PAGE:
These Books Will Shape The Way You Think About Relationships

BBC Films

It's strange, when you stop to think about just how many of our ideas about "relationships" come from literature. People can rag on Romeo and Juliet all they want, but at the end of the day, we all love a good love story, especially one about forbidden love between sexy youths. Ideas about painful long distance relationships date back to The Odyssey. And would we even have the entire rom-com genre if it hadn't been for Jane Austen? So, whether you're single or common-law married, here are a few books, both old and new, that will shape your relationships.

Now, of course, there are a lot of books on the market that aim to help you trick amazing people into loving you. And that's all well and good (except please don't ever trick someone into dating you, that's not good). But these books are less advice on how to date, and more pieces of writing that will change how you think about relationships. They'll influence the choices you make. They'll worm their way into your heart, and inspire you to make the most of your life—or, at the very list, to stop dating drips.

So here are a few books that might just shape your relationships going forward:


'This Is How You Lose Her' by Junot Díaz

Just to be clear, This Is How You Lose Her is not a great model on which to base your relationships. Yunior might be irresistible, but he's also a serial cheater. But still, Junot Díaz captures betrayal and heartbreak like no other. He adds humor and pathos to the most doomed of relationships. This Is How You Lose Her will help you process those relationships that didn't quite work out, because you can still find something beautiful in a short term romance.

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'Modern Romance' by Aziz Ansari and Eric Klinenberg

Look, relationships have always been complicated, but now we have to navigate romance with real people and interpret their emoji choices. If you're feeling overwhelmed by apps and texts and online profiles, check out Aziz Ansari's Modern Romance. It's a smart, thoughtful, hilarious exploration of modern dating, both good and bad, and it might even make you feel a little different about your screen-based relationships.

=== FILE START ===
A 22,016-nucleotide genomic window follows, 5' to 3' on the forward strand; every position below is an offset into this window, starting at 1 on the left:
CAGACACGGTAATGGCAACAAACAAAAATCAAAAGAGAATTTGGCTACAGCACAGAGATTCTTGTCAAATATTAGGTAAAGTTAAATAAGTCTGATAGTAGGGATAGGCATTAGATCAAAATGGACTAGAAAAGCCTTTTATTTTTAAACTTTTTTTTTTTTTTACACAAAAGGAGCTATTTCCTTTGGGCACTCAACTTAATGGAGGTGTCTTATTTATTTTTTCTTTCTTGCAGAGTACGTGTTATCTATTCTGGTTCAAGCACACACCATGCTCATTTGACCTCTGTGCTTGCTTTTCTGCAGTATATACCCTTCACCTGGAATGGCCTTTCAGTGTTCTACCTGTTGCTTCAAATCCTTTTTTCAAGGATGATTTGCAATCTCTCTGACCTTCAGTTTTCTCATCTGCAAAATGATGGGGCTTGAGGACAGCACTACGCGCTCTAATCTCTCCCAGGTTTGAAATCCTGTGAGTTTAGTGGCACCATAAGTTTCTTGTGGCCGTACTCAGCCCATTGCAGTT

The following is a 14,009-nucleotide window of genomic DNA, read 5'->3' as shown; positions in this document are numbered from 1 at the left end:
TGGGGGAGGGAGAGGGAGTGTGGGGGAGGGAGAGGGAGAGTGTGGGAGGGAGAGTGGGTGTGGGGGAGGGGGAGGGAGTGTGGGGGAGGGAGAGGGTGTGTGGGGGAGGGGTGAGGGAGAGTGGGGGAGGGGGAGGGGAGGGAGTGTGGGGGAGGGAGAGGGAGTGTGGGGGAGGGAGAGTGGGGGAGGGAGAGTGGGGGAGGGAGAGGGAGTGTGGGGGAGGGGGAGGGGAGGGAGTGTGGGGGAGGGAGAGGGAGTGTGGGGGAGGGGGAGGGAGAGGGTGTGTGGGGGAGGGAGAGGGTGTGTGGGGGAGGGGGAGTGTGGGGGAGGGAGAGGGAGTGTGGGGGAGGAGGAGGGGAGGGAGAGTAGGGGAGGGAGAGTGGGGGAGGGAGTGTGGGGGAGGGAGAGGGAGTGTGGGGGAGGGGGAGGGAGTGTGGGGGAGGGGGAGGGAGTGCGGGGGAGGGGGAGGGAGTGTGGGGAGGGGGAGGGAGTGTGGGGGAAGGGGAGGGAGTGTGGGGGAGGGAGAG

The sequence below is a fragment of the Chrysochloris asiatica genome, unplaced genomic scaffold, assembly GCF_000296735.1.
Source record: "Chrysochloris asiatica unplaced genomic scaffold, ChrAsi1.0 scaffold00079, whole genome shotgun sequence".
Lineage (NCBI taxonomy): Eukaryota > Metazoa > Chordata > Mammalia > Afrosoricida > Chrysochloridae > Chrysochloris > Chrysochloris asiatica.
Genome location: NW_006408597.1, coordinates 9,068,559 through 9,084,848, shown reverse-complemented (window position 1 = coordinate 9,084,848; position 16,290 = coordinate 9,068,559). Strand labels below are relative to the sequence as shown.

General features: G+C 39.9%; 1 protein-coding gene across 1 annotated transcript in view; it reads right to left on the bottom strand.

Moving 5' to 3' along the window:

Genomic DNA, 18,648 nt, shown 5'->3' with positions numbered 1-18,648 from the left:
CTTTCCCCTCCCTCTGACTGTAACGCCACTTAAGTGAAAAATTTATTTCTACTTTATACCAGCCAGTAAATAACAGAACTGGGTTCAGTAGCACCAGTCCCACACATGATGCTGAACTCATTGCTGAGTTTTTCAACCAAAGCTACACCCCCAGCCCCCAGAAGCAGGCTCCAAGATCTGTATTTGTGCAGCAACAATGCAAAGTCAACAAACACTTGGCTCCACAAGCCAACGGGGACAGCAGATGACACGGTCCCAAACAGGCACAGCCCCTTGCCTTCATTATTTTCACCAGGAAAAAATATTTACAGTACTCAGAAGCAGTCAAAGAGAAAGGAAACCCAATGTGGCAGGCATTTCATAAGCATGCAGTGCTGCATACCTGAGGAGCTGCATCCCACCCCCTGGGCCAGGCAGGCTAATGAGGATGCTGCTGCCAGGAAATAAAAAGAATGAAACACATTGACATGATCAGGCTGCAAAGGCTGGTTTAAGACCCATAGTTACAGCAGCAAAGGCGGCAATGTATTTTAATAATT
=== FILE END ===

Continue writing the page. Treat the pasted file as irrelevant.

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Editor's Note: On Jan. 13, Ansari was accused of sexual misconduct by a woman who went on a date with him. Ansari has since responded to the claims, saying:

"In September of last year, I met a woman at a party. We exchanged numbers. We texted back and forth and eventually went on a date. We went out to dinner, and afterwards we ended up engaging in sexual activity, which by all indications was completely consensual.

The next day, I got a text from her saying that although 'it may have seemed okay,' upon further reflection, she felt uncomfortable. It was true that everything did seem okay to me, so when I heard that it was not the case for her, I was surprised and concerned. I took her words to heart and responded privately after taking the time to process what she had said.

I continue to support the movement that is happening in our culture. It is necessary and long overdue."


'Americanah' by Chimamanda Ngozi Adichie

Americanah is about so many different things: coming of age, the politics of hair, race in America, identity, college, immigration, dating, blogging, and much more. But the backbone of the novel is the long, complicated love story between Ifemelu and Obinze. Read this book, and at least one stage of their relationship will resonate with you, or perhaps even reassure you that (spoiler alert) some kind of a happy ending is possible.